“Last year we stayed with him for a few weeks but his landlord told us to leave or pay the monthly rent. We had no choice but to leave, so we ended up here on the street," said Rehman.

Among the others who are camping outside the hospital are the people suffering from cancer and severe lung and chest diseases.

Sarvesh Devi from Ghaziabad – a city in the north Indian state of Uttar Pradesh, less than 30 miles from AIIMS - suffers from throat cancer. Devi along with her husband Amarpal Goswami, who works as a rickshaw driver, has been staying outside the hospital for four days.

“My wife cannot travel much. She feels dizzy after walking a few steps,” said Goswami. “I requested the doctors to admit her, but they refused and instead prescribed some medicines. So we are left with no choice but to stay outside the hospital.”

Ashok Kumar, 36, from the neighbouring Haryana state, has accompanied his brother Maam Chand to New Delhi. Chand’s five-year-old son has a cancerous tumour in his leg.

“He can’t walk at ease" said Ashok. "He can't even go to school.”

The young boy received his first surgery in another north Indian city, Chandigarh. But he didn’t recover well.

Waiting to see a doctor at AIIMS, Chand, his brother and son have already spent their first night inside a subway.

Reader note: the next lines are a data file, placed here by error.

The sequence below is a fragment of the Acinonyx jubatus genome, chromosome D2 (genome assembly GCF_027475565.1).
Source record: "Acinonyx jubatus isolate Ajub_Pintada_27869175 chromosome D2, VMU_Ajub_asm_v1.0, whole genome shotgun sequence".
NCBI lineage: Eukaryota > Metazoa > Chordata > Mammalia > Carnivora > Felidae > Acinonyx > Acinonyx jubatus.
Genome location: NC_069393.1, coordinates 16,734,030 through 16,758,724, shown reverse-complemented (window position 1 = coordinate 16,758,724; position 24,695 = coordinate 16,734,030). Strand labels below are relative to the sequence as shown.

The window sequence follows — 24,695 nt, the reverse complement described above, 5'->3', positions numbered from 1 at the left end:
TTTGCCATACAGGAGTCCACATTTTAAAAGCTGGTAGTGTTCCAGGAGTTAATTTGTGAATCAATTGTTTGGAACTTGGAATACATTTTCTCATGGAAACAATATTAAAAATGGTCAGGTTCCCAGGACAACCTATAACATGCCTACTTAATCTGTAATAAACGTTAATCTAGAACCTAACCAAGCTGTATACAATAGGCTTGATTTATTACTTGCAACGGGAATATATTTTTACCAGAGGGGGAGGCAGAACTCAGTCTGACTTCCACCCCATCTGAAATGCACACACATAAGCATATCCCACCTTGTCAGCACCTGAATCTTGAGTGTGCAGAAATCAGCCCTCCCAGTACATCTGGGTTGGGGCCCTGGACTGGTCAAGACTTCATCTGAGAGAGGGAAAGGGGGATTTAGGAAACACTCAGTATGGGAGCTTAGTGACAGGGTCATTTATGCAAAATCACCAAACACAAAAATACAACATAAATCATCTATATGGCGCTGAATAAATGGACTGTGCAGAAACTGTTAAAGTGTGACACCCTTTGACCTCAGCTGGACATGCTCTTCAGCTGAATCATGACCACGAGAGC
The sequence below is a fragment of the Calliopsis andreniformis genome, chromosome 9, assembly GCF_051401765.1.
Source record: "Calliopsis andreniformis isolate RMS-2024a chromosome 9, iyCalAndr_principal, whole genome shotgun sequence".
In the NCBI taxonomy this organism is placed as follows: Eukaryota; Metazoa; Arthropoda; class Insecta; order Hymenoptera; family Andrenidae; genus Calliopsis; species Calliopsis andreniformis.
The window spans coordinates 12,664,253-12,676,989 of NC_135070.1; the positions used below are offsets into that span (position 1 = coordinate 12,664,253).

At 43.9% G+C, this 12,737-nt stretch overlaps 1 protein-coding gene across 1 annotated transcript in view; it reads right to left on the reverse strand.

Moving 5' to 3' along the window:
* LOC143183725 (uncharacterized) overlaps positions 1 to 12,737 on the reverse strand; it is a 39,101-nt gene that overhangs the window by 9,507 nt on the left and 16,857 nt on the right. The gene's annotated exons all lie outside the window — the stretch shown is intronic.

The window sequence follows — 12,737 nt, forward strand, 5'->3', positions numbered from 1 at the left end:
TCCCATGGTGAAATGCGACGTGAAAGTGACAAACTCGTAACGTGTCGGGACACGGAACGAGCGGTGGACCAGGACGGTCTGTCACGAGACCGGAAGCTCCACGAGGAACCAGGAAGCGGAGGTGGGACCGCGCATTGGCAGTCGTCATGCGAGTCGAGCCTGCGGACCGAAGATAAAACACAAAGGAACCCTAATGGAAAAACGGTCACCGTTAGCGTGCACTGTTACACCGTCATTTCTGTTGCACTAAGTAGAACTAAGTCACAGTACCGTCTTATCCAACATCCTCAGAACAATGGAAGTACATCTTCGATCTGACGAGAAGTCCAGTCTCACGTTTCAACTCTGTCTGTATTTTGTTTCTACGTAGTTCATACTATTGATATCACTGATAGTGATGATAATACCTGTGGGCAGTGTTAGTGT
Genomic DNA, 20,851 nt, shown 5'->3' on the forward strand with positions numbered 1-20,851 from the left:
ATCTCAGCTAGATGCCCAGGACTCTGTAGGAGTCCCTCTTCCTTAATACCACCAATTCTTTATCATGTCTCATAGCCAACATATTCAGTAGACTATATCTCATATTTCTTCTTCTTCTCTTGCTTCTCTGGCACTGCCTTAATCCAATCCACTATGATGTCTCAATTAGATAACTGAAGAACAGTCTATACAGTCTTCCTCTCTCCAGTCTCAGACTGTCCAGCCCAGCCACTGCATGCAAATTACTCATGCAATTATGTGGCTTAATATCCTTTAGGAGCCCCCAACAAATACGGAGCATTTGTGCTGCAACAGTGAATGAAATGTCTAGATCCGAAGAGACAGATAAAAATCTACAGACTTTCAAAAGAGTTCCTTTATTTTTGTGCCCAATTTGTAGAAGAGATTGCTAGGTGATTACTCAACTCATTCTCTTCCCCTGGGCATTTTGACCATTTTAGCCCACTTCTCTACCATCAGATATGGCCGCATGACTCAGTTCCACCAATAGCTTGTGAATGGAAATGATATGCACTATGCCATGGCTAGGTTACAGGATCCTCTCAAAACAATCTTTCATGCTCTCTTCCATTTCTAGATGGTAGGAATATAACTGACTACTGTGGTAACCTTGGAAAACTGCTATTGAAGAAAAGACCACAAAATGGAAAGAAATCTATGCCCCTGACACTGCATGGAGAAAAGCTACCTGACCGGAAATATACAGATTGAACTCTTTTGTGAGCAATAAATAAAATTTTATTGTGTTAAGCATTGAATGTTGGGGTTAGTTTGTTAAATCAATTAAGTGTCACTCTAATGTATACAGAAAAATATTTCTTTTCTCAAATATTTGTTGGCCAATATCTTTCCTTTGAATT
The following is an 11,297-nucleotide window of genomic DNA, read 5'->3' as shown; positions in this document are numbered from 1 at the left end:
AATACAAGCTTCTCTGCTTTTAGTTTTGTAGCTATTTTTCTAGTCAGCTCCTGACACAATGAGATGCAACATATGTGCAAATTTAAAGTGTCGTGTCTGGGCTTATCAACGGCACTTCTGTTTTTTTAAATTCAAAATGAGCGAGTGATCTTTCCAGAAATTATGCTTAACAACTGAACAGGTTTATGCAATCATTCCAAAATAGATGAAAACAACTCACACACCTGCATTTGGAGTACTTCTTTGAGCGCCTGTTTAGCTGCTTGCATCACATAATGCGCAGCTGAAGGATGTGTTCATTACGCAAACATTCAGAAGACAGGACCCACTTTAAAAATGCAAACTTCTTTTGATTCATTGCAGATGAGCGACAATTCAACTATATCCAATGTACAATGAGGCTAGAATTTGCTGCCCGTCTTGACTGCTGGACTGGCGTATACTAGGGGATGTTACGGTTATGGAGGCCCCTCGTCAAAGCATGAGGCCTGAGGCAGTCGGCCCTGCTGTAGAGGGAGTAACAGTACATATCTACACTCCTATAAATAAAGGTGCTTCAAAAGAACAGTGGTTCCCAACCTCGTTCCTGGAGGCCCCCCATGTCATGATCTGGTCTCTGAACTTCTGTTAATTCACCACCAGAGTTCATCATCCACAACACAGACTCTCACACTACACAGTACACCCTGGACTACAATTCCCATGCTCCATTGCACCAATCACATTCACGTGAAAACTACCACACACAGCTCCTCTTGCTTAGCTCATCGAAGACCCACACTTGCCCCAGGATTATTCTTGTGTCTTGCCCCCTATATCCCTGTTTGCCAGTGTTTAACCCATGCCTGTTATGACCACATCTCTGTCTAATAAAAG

“We don’t know for how many days we will have to spend here but we know AIIMS is a big hospital. I hope my son will be treated here,” Chand told TRT World.

Though India has seen improvements in healthcare access and quality since 1990, the country is still behind its neighbours China, Bangladesh, Sri Lanka and Bhutan, and ranks 145th among 195 countries.

According to a recent study by The Lancet, compiled by 30 public health experts from across the world and supported by the Gates Foundation and the Harvard T H Chan School of Public Health, 1.6 million Indians died due to poor quality of care in 2016.

Founded in 1956, AIIMS is known to treat 1.5 million outpatients and 80,000 inpatients annually.

“It is very unfortunate that some patients have to stay outside the AIIMS,” said Biplab Mishra, Professor Of Surgery at AIIMS. “The AIIMS is catering patients more than 15 times of its capacity,” 

Last month, the Delhi Urban Shelter Improvement Board (DUSIB) erected several tents around AIIMS to accommodate poor patients.

“The tents can accommodate 600 people,” said DUSIB board member Bipin Rai.

The tents couldn't accommodate everyone, though. Several hundred people still slept on nearby streets. Some patients and their companions even set up their own tents made of polythene sheets.

“Patients don’t visit the AIIMS just in winters. We need to find a permanent solution to this problem. We have time and again asked the authorities to provide us land for permanent shelters that have a capacity of accommodating over a thousand people. Unfortunately, they are not interested in it,” Rai added.

Dr Sailesh Mohan, a professor at the Public Health Foundation of India, is critical of Rai's proposed solution. 

“Measures should be taken to strengthen the healthcare at lower levels," Mohan told TRT World. "That would reduce overcrowding at tertiary care facilities like the AIIMS.”

Source: TRT World